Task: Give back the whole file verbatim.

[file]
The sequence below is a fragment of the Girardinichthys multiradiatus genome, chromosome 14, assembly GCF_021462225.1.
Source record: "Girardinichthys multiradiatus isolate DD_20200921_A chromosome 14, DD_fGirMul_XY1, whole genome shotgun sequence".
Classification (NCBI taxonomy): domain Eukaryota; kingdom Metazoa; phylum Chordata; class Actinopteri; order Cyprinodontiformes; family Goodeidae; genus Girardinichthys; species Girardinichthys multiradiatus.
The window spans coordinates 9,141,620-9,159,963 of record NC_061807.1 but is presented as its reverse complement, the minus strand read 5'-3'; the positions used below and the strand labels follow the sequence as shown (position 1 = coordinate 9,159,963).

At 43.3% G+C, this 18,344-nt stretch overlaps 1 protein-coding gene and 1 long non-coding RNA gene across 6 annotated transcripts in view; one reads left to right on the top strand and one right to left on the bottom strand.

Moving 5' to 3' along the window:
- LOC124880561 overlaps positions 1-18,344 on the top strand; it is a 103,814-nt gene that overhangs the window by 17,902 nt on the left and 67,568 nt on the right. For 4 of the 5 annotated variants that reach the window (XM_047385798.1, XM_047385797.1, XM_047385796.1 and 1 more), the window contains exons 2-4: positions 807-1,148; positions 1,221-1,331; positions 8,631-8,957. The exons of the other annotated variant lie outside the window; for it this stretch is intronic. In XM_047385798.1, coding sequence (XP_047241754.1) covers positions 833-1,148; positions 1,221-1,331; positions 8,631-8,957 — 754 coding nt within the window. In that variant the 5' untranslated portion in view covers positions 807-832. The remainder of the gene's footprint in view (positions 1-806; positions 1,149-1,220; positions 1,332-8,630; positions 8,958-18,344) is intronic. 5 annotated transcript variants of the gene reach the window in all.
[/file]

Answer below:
The sequence below is a fragment of the Girardinichthys multiradiatus genome, chromosome 14, assembly GCF_021462225.1.
Source record: "Girardinichthys multiradiatus isolate DD_20200921_A chromosome 14, DD_fGirMul_XY1, whole genome shotgun sequence".
Classification (NCBI taxonomy): domain Eukaryota; kingdom Metazoa; phylum Chordata; class Actinopteri; order Cyprinodontiformes; family Goodeidae; genus Girardinichthys; species Girardinichthys multiradiatus.
The window spans coordinates 9,141,620-9,159,963 of record NC_061807.1 but is presented as its reverse complement, the minus strand read 5'-3'; the positions used below and the strand labels follow the sequence as shown (position 1 = coordinate 9,159,963).

At 43.3% G+C, this 18,344-nt stretch overlaps 1 protein-coding gene and 1 long non-coding RNA gene across 6 annotated transcripts in view; one reads left to right on the top strand and one right to left on the bottom strand.

Moving 5' to 3' along the window:
- LOC124880561 overlaps positions 1-18,344 on the top strand; it is a 103,814-nt gene that overhangs the window by 17,902 nt on the left and 67,568 nt on the right. For 4 of the 5 annotated variants that reach the window (XM_047385798.1, XM_047385797.1, XM_047385796.1 and 1 more), the window contains exons 2-4: positions 807-1,148; positions 1,221-1,331; positions 8,631-8,957. The exons of the other annotated variant lie outside the window; for it this stretch is intronic. In XM_047385798.1, coding sequence (XP_047241754.1) covers positions 833-1,148; positions 1,221-1,331; positions 8,631-8,957 — 754 coding nt within the window. In that variant the 5' untranslated portion in view covers positions 807-832. The remainder of the gene's footprint in view (positions 1-806; positions 1,149-1,220; positions 1,332-8,630; positions 8,958-18,344) is intronic. 5 annotated transcript variants of the gene reach the window in all.